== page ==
One of the hottest new platforms for marketing became very clear during the pandemic: metaverse marketing. For those unfamiliar, the metaverse is an immersive, digital environment populated by virtual avatars representing actual people. Still not clear what it means? Think of the hit video game Fortnight, a virtual reality game where avatars play the game in real-time, fighting against each other and attending events held in that metaverse. Every person playing interacts with others as their personalized digital representation or an avatar.
What makes a metaverse a metaverse?
Why Brands Are Marketing in Metaverse?
Marketers are rushing to the metaverse for a variety of reasons. It's new, and there are now better connections to handle expanding environments. The fact that marketers can target Millennials and Gen X in new ways thanks to metaverses is perhaps the most crucial factor. Marketers want to reach these audiences and keep them informed about and interested in their products and technologies. It is also evident from the level of interaction brands are already experiencing that this marketing approach is effective and here to stay.
Non-gaming metaverses are beginning to emerge more frequently. The metaverse is now the place of virtual gatherings. Without leaving their job or home, attendees can visit a lot of exhibits. By moving the experience online, the audience's size rapidly increases. Consider the reach that auto exhibitions could potentially have in the metaverse. Put on some virtual reality goggles, and "sit" in an automobile to see and experience it from the inside out. Events of this nature could be planned in many inventive ways.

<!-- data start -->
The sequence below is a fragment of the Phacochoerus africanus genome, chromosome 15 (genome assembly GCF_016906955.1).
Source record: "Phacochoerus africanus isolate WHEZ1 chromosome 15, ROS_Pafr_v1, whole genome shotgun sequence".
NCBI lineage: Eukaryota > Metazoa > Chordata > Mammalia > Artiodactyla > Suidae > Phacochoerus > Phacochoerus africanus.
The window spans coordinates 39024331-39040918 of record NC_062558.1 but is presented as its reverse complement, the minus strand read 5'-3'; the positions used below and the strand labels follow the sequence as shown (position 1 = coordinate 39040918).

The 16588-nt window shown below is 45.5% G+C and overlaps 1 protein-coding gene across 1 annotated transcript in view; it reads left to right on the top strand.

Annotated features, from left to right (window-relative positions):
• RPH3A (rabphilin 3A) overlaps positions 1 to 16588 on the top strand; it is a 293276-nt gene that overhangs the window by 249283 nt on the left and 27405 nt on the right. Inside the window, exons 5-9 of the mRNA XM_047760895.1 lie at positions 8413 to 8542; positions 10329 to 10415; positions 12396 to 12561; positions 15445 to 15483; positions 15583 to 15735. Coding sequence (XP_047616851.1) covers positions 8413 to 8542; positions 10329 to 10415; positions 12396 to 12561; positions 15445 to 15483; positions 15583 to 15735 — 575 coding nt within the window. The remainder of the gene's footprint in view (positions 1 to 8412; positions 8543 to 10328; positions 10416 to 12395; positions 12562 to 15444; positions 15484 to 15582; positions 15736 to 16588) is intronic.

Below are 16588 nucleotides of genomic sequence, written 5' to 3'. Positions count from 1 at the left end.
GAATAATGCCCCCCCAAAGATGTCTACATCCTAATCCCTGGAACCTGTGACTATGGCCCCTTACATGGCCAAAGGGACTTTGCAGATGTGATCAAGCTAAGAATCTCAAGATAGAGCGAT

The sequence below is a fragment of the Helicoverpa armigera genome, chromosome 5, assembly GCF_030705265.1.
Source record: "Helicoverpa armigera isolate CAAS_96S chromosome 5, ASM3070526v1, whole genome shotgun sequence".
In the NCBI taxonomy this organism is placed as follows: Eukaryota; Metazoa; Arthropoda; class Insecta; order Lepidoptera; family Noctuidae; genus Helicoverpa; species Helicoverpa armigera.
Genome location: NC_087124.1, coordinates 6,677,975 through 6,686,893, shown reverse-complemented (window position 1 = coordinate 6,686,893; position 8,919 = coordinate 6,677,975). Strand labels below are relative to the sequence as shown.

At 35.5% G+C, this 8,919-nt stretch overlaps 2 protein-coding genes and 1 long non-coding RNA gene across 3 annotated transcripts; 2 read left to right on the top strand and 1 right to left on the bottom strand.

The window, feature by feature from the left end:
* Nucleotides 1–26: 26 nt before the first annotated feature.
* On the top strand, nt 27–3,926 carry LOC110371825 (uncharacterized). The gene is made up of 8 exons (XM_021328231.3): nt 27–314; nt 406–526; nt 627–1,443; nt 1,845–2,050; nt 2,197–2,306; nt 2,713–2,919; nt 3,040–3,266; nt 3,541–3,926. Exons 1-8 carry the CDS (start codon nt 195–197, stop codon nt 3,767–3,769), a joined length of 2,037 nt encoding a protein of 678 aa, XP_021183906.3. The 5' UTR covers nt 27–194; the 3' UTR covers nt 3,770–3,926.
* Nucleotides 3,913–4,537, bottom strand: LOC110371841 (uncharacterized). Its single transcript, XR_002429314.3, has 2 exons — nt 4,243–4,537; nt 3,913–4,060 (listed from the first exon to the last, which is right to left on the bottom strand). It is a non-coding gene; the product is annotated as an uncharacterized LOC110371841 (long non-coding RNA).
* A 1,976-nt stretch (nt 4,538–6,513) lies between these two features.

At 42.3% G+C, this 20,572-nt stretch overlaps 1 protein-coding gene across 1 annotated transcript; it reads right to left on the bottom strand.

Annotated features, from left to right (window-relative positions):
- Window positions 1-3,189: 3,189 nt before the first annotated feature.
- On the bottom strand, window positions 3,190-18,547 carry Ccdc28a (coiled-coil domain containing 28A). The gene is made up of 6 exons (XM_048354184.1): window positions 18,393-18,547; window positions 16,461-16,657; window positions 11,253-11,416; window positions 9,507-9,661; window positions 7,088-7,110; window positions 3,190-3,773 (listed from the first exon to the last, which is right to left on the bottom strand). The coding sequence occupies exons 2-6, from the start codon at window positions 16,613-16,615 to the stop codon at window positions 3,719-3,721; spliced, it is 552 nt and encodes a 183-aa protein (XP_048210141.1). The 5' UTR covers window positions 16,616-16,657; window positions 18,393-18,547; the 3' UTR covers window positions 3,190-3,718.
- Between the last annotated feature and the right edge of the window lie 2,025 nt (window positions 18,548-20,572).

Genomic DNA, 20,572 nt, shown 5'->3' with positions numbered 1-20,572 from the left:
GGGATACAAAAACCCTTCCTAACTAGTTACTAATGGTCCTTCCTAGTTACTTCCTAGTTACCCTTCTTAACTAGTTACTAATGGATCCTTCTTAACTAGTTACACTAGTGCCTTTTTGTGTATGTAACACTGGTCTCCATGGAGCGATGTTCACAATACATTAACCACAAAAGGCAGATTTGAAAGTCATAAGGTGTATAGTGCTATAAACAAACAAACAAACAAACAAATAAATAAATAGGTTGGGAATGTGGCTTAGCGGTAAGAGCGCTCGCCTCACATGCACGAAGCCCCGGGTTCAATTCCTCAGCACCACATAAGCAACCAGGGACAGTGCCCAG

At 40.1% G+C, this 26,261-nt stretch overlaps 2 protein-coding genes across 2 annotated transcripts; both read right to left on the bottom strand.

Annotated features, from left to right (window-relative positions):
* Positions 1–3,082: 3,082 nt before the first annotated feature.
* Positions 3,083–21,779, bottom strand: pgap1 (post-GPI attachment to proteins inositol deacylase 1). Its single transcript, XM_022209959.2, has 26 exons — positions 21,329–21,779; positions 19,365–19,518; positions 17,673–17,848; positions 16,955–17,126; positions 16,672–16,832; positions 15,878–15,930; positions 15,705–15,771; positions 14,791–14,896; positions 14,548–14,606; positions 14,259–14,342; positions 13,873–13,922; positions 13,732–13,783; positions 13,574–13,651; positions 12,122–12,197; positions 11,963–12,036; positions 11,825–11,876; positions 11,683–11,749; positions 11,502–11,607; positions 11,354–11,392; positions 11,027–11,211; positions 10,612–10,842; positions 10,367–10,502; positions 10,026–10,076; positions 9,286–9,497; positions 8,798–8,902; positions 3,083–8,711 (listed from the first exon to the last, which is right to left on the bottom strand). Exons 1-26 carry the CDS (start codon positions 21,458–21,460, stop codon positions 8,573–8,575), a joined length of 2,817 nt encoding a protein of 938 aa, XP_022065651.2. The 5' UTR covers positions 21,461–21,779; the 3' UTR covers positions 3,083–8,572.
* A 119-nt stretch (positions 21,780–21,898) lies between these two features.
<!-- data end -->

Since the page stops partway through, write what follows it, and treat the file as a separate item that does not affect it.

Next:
Example — Wendy's Organic Marketing in Fortnite
Marketing in the metaverse doesn’t have to get complicated, with the right partnerships or out-of-the-box thinking, brands can deliver engaging experiences to the younger generation and greatly increase awareness. Fast food chain Wendy’s wanted to engage the 25 million players in the video game Fortnite without the expensive investment of sponsored events and avatar skins. To deliver this new kind of organic marketing, their team noticed that there are frozen fridges in burger restaurants within the game. And guess what? Wendy’s never uses frozen beef patties. With this simple connection, the team set out a core goal to destroy all the freezers and fridges within the game. The Wendy’s team picked out a red-hooded avatar (similar to Wendy’s logo) and live-streamed on Twitch for hours per day just gameplay of the red-hooded avatar destroying freezers in the game.
The results were mind-boggling. Wendy’s saw 1.5 million minutes watched on Twitch and say 119% increase in social mentions by just destroying 752 freezers. It got so widespread that Epic, the developers of Fortnite, removed the freezers from the game.